Langarud is the fourth most populated city in the province of Gilān. The city’s fairly rapid demographic growth, from 14,580 inhabitants in 1956 to 45,910 in 1986, enabled it to exceed in importance the neighboring city of Lāhijān, but with subsequent slowing of the rate of population growth the city fell to fourth place by 2006 (65,369 inhabitants). The slowing of the tempo of demographic growth is due to the city’s administrative insignificance as well as to the weakness of industrial infrastructures (only 802 locals were employed by the 43 companies of the city; Sāl-nāma, pp. 262-63, 267) and the stagnation of rural activities in the sub-province. In 2006 the rural population amounted to 55,432, that is, 41.5 percent of the total of 133,559 inhabitants of the sub-province and the adjacent small towns of Komeleh and Šalmān (5,703 and 5,651 souls respectively).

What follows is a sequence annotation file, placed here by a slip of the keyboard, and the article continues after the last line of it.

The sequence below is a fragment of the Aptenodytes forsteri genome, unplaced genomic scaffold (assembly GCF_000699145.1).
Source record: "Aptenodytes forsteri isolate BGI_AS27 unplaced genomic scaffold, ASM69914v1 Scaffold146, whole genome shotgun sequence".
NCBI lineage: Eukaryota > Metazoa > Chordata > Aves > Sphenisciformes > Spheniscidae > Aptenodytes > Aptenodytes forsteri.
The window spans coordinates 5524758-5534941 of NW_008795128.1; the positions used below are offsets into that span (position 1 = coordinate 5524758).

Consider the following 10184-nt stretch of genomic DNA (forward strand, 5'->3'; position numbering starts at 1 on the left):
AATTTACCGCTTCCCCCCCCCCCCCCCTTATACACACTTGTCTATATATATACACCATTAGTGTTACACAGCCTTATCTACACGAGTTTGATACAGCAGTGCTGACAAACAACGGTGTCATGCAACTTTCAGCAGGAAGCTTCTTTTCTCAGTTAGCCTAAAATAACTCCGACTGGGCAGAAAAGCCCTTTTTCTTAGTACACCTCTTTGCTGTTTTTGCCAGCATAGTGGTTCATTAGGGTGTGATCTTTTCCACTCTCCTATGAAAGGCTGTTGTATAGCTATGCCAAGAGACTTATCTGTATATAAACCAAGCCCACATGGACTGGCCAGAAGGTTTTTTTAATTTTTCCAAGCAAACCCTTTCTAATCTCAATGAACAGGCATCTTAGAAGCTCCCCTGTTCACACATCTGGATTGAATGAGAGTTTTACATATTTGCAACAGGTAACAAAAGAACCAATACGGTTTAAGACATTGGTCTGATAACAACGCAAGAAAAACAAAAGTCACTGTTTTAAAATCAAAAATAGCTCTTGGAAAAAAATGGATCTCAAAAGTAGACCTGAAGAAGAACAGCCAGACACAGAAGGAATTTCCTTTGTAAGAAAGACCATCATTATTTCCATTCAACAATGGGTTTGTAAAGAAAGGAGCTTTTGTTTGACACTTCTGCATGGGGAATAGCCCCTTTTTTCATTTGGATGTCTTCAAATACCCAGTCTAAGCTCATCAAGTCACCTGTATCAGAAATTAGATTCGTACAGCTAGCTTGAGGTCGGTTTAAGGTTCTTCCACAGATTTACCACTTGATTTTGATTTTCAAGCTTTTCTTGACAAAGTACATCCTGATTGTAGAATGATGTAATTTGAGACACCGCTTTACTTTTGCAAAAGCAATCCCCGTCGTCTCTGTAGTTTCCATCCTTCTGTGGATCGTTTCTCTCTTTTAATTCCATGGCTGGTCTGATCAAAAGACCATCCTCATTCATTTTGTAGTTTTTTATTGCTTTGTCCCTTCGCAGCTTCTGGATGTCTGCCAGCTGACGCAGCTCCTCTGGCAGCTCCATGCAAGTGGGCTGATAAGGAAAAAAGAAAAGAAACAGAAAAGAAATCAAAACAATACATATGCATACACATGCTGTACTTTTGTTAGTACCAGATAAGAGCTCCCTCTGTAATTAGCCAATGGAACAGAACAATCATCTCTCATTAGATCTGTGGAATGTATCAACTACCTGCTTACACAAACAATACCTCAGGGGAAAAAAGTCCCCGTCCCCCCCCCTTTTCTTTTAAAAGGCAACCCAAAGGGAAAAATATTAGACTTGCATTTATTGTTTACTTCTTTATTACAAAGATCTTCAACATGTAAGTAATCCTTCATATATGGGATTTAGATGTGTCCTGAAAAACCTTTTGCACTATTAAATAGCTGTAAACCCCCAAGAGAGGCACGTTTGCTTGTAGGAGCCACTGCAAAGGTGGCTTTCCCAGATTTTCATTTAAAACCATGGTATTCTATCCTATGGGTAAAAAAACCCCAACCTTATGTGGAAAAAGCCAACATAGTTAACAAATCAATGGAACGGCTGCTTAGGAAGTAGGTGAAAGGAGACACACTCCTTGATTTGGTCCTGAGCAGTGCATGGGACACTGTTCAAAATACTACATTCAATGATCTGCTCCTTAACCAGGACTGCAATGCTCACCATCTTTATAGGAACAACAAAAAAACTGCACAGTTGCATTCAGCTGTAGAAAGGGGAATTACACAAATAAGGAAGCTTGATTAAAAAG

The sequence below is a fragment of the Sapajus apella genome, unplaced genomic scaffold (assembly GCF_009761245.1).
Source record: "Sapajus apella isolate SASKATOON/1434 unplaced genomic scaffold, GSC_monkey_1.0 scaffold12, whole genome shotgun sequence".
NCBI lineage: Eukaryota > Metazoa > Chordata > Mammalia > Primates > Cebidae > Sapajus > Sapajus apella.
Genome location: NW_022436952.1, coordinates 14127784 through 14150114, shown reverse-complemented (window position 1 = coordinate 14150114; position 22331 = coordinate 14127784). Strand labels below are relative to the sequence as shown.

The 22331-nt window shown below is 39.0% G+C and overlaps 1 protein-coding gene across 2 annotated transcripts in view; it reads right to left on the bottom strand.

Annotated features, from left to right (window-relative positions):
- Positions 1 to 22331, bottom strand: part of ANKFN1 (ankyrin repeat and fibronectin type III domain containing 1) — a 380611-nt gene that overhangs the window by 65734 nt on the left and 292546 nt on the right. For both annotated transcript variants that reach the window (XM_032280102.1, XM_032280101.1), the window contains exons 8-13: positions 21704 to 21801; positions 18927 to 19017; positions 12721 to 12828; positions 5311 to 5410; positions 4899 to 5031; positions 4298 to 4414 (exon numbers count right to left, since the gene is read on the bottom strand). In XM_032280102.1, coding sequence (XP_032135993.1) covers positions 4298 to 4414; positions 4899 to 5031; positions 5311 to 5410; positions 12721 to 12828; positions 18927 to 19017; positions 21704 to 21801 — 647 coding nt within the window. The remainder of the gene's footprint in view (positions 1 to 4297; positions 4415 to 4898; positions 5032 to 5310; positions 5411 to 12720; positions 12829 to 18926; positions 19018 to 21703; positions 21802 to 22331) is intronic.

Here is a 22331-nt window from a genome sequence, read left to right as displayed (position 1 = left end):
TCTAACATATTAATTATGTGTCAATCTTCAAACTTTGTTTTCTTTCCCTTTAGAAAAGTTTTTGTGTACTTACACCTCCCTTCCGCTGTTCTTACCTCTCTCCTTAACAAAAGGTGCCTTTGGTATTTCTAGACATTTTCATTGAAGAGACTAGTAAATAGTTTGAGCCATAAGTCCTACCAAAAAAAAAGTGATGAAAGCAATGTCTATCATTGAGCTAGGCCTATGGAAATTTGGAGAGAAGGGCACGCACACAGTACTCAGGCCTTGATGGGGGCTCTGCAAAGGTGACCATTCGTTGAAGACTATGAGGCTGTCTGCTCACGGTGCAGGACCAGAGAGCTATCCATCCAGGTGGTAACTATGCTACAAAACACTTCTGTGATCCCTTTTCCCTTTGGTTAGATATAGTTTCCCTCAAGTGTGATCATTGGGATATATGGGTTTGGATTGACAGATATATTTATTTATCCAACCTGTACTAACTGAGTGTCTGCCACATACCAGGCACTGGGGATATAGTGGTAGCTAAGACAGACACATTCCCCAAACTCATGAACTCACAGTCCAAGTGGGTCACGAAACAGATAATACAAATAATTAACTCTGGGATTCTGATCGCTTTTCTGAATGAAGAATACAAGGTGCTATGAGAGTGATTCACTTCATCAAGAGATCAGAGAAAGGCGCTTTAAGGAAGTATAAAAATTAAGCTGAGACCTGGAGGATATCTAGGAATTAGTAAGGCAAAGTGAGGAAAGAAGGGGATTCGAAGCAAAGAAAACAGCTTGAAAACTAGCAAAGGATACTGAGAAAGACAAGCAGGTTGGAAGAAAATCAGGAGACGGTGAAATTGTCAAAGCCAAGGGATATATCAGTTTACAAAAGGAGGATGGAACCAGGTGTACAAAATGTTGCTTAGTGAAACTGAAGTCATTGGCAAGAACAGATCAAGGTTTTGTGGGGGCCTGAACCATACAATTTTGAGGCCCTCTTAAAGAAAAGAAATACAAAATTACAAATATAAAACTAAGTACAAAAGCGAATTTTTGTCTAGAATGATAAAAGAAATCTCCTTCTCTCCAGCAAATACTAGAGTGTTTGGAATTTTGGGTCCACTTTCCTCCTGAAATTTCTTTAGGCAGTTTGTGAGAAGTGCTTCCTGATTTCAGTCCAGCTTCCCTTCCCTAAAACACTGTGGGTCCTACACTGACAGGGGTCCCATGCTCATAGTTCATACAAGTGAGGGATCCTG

The main products of the sub-province of Langarud and its rural environs are rice and silk, although early in the 20th century they produced wheat and flax. Langarud remains the leading supplier of cocoons in Gilān, but this happens during a period of recession. The total production of cocoons in the province of Gilān, which was long stabilized at higher levels, fell from 5,497 tons in 2000 to 1,653 tons in 2007 (see bacsa-silk.org/en/iran), and the number of the boxes of silk worm eggs produced by Langarud farmers in 2006 was at the same level recorded for the year 1974 (25,000 boxes according to Sāl-nāma, p. 211). Langarud also grows tea, especially in the farming complexes located in the southern parts of the sub-province in the district of Oṭāqvar. With 5,662 hectares of plantations in 1971, Langarud ranked third in the province of Gilān after Lāhijān and Rudsar, but as a result of trade liberalization policies of the Iranian government in the early 2000s, it suffered, like the rest of the province, from the collapse of tea prices (Allaverdian, p. 67).